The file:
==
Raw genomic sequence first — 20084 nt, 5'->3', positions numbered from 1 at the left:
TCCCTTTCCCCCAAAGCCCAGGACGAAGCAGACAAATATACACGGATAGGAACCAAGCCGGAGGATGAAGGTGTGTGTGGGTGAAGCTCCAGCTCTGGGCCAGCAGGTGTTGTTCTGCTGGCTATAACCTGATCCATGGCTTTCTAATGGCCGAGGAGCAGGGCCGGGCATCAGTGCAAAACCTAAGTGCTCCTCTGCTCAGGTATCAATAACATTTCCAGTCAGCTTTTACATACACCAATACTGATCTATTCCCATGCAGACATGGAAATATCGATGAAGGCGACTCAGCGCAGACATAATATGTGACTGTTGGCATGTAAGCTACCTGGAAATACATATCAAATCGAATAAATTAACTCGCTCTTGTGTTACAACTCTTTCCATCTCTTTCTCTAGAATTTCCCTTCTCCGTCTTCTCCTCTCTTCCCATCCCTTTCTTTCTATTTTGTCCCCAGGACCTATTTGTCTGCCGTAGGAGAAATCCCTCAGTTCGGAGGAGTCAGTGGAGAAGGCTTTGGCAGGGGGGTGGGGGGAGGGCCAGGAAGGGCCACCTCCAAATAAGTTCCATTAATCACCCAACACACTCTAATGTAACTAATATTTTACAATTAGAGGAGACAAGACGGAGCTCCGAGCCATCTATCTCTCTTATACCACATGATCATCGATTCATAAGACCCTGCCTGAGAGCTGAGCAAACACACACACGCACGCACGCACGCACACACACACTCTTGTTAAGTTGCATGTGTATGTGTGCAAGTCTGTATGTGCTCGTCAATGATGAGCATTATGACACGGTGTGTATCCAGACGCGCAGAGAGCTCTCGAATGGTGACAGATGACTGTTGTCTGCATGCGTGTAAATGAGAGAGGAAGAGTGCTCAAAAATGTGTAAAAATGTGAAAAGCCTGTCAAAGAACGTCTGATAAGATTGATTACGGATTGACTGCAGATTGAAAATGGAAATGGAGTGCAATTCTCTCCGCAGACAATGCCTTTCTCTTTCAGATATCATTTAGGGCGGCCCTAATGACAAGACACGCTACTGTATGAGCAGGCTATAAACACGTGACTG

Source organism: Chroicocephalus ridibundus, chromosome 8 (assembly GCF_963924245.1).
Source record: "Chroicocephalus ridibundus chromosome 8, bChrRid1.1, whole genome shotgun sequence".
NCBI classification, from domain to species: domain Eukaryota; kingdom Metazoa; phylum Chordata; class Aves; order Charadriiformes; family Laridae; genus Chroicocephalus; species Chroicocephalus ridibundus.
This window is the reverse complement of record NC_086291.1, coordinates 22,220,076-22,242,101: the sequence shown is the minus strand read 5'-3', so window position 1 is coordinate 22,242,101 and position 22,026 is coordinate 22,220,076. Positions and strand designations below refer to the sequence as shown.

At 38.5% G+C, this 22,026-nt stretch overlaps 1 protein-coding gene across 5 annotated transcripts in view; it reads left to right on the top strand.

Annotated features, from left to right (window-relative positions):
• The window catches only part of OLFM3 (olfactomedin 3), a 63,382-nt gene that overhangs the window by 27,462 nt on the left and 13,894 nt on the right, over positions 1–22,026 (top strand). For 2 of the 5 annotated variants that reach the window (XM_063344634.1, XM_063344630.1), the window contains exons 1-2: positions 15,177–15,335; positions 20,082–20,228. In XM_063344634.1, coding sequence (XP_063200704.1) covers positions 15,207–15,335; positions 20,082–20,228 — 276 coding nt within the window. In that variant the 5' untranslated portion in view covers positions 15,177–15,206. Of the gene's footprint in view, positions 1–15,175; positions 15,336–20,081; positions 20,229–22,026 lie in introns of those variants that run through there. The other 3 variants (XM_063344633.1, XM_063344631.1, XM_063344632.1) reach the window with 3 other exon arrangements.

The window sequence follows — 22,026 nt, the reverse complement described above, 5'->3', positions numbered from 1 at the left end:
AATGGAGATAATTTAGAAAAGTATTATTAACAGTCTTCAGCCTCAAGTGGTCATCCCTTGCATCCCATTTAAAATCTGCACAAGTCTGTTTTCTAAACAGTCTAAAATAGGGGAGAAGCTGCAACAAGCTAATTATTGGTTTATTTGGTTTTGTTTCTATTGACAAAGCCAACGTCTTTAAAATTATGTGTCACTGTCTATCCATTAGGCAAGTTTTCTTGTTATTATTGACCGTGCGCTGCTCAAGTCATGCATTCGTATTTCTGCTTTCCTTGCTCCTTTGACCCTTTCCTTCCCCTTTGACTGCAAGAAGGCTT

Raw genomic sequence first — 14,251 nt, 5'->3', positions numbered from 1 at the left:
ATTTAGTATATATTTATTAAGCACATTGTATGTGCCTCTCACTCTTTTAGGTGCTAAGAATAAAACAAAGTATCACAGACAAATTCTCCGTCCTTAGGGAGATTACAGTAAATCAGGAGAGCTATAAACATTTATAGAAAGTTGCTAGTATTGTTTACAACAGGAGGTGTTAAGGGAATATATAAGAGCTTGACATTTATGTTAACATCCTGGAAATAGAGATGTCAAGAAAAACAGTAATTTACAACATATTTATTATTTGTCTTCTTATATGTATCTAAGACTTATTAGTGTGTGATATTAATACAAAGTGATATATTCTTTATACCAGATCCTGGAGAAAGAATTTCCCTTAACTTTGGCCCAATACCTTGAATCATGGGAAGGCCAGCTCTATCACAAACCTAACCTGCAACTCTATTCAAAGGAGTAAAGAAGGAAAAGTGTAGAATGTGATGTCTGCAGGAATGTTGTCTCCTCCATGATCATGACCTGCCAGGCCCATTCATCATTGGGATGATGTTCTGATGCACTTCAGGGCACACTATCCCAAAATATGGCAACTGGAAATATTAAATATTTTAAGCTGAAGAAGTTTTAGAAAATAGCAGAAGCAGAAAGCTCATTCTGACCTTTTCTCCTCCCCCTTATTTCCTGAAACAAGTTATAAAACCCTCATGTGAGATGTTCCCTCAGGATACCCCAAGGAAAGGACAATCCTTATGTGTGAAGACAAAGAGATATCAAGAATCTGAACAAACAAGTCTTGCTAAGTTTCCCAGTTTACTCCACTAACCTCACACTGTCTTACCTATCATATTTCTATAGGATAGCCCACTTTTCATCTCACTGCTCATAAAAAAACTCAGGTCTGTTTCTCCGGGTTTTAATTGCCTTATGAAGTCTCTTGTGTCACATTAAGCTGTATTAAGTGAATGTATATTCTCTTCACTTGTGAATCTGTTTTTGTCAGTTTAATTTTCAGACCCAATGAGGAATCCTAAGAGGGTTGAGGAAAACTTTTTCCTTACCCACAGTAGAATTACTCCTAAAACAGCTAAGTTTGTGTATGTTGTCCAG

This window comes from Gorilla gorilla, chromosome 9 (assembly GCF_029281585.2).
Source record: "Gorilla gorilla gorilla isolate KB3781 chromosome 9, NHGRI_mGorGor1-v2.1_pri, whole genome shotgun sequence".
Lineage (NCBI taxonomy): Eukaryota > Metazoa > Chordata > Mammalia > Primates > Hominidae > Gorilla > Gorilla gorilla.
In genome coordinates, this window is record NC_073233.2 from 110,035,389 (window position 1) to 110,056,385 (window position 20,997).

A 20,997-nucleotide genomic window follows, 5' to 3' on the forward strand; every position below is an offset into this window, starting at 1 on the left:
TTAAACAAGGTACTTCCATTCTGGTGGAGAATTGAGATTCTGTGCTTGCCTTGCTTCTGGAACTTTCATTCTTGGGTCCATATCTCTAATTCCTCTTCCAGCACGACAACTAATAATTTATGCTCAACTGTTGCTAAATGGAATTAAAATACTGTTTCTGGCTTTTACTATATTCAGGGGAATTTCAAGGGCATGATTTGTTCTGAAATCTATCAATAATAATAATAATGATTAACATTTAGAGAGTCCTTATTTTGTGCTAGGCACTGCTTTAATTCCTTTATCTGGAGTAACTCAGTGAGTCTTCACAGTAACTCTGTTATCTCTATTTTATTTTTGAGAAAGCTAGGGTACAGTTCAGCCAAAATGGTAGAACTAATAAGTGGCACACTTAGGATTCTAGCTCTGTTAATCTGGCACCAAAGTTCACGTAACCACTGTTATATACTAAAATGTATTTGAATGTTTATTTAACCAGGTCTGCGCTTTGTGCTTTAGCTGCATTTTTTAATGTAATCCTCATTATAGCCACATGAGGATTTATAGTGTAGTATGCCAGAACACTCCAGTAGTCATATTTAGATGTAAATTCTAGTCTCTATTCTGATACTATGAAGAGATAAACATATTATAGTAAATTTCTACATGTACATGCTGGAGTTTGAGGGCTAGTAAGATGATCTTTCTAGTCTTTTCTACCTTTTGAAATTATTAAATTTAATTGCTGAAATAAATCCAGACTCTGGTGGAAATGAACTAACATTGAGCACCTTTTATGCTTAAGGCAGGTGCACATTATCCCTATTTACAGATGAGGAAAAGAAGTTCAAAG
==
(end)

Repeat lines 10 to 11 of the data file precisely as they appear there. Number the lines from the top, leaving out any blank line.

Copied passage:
The window sequence follows — 22,026 nt, the reverse complement described above, 5'->3', positions numbered from 1 at the left end:
AATGGAGATAATTTAGAAAAGTATTATTAACAGTCTTCAGCCTCAAGTGGTCATCCCTTGCATCCCATTTAAAATCTGCACAAGTCTGTTTTCTAAACAGTCTAAAATAGGGGAGAAGCTGCAACAAGCTAATTATTGGTTTATTTGGTTTTGTTTCTATTGACAAAGCCAACGTCTTTAAAATTATGTGTCACTGTCTATCCATTAGGCAAGTTTTCTTGTTATTATTGACCGTGCGCTGCTCAAGTCATGCATTCGTATTTCTGCTTTCCTTGCTCCTTTGACCCTTTCCTTCCCCTTTGACTGCAAGAAGGCTT